A former Portland Public Schools employee could receive anywhere from 15 to 30 years in federal prison when he is sentenced for sexually abusing a 6-year-old autistic student in his care.

Benjamin Conroy in a Zoom court appearance Oct. 15

Benjamin Conroy, an education technician who worked at Ocean Avenue Elementary School in Portland, appeared in court via Zoom on Oct. 15, 2021. Image from court video

Benjamin Conroy, 33, pleaded guilty in August to one count of sexually exploiting a child at Ocean Avenue Elementary School. He was originally scheduled to be sentenced Wednesday, but the hearing was postponed Tuesday night and will be scheduled for a later date.

Sentencing recommendations filed in the case reveal new details about Conroy’s life, including a history of addiction and struggles to treat his bipolar disorder.

Conroy’s attorney, David Beneman, is asking U.S. District Judge Nancy Torresen to consider an 18-year sentence followed by seven years of supervised release. The U.S. Attorney’s Office is calling for Conroy to serve 25 years and five years of supervision, arguing anything less would fail to take into account the age and vulnerability of the student, and the fact that Conroy had abused his position as a special education technician.

Conroy was arrested in October 2021 after a man he had been messaging on the dating app Grindr reported that he had received “several disturbing images and messages” from Conroy, who was only known to police at the time as “Str8 Vers Anon.”  The conversation included several images of a man abusing what appeared to be a child as well as exposing himself in a public park to women and girls.

Three days later, a woman reported she was assaulted by a man on a park bench at Portland’s Western Prom.


A group of witnesses helped detain the man until police arrived. They identified him as Conroy and later linked him to the Grindr Anon account. Conroy admitted to some of the images but initially disputed having been responsible for the pictures of a minor. Conroy was originally facing multiple charges in state court before federal charges were levied.

He is pleading not guilty to a second count of transporting child pornography tied to his use of Grindr to send at least one person screenshots from the video of Conroy abusing the child, now identified in court documents as a 6-year-old student.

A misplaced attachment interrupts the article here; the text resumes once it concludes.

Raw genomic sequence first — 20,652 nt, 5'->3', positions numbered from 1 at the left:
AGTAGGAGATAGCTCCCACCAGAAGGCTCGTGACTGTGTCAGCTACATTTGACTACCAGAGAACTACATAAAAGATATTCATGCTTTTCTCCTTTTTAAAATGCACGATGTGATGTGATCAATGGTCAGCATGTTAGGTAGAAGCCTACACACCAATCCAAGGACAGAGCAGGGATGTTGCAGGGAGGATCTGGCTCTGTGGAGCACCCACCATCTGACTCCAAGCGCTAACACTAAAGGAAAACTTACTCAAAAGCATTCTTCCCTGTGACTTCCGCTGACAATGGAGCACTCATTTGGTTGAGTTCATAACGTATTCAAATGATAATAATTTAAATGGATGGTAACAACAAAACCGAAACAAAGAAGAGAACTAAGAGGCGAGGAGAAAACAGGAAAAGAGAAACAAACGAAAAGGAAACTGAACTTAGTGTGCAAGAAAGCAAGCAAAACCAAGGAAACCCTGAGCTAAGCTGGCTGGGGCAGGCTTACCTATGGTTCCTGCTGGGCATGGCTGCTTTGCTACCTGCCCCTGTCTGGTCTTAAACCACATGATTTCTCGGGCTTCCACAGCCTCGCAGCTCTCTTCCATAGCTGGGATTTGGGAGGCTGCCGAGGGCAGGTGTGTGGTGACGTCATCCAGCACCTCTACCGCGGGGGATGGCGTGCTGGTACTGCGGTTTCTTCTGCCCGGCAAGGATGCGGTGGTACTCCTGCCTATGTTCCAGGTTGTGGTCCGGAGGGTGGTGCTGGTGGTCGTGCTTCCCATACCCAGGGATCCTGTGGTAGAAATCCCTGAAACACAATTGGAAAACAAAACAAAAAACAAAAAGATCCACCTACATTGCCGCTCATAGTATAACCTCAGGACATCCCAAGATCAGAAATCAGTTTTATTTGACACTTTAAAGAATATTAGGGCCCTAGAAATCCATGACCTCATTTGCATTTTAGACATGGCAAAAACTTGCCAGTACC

In a sentencing recommendation filed this month, Beneman said that the abuse occurred during an untreated state of bipolar mania.


Conroy grew up in South Portland, one of four children who were all involved in sports. When he suffered a serious back injury playing soccer in his midteens, Conroy was prescribed opiates that later led to addiction, Beneman wrote. Conroy spent several years meeting with doctors who continued to misdiagnose and doubt his pain until he was 20, when a doctor identified the cause: a broken vertebra that could be repaired with surgery.

“The experience – five years of being told there was nothing wrong only to finally find he had a surgically repairable break – left Benjamin wary of the medical profession,” Beneman wrote. That led Conroy to be reluctant to share information with medical professionals, Beneman added, which likely was why he wasn’t diagnosed with bipolar disorder until later in adulthood.


Beneman also references childhood sexual abuse that traumatized Conroy when he was about 5 years old and an eight-year engagement to a woman that ended in 2018. That same year he got into a car crash and sustained a concussion.

Conroy was initially diagnosed with bipolar disorder in 2019. In May 2022, more than six months after Conroy’s arrest, Beneman said a psychiatrist who evaluated Conroy believed that he did not have “the most efficacious treatment” and “was likely symptomatic at the time he was accused of engaging in crimes,” the evaluation stated.

His mother, aunt and siblings wrote in court records that Conroy’s charges shocked them.

“I’ve had one reoccurring response: nothing about this makes sense,” wrote one aunt in response to Conroy’s charges. “Nothing about this is consistent with the young man I’ve known.”

Conroy’s personal history aside, Beneman also asked the judge to consider a sentence that’s “proportionate” to the type of abuse that occurred, pointing to the length of time and the nature of the inappropriate touching.

Prosecutors, meanwhile, said Conroy was using mental health and his previously unreported childhood abuse to downplay a very serious offense.



“For the defendant to brush off and minimize the uniquely vulnerable nature of his victim in this case is frankly offensive,” Assistant U.S. Attorney Sheila Sawyer said. If not for the citizen’s report to police, “there is simply no reason to believe that the defendant would have ever been caught, let alone prosecuted, for the abuse of his victim, because she simply could not tell anyone what he had done to her.”

Conroy’s conduct – abusing a non-verbal victim who was younger than 12, recording it on video and distributing it – was reprehensible, Sawyer argued.

“And still yet, that was not enough,” Sawyer said. “After he abused this child and videotaped the abuse, Conroy then distributed multiple screenshots of the abuse to a stranger he had just met on Grindr – and then bragged about what he had done to his victim.”

Conroy graduated from the University of Maine in Orono in 2012. He had been working in schools as an education technician since 2014 after obtaining his teaching certificate that year.

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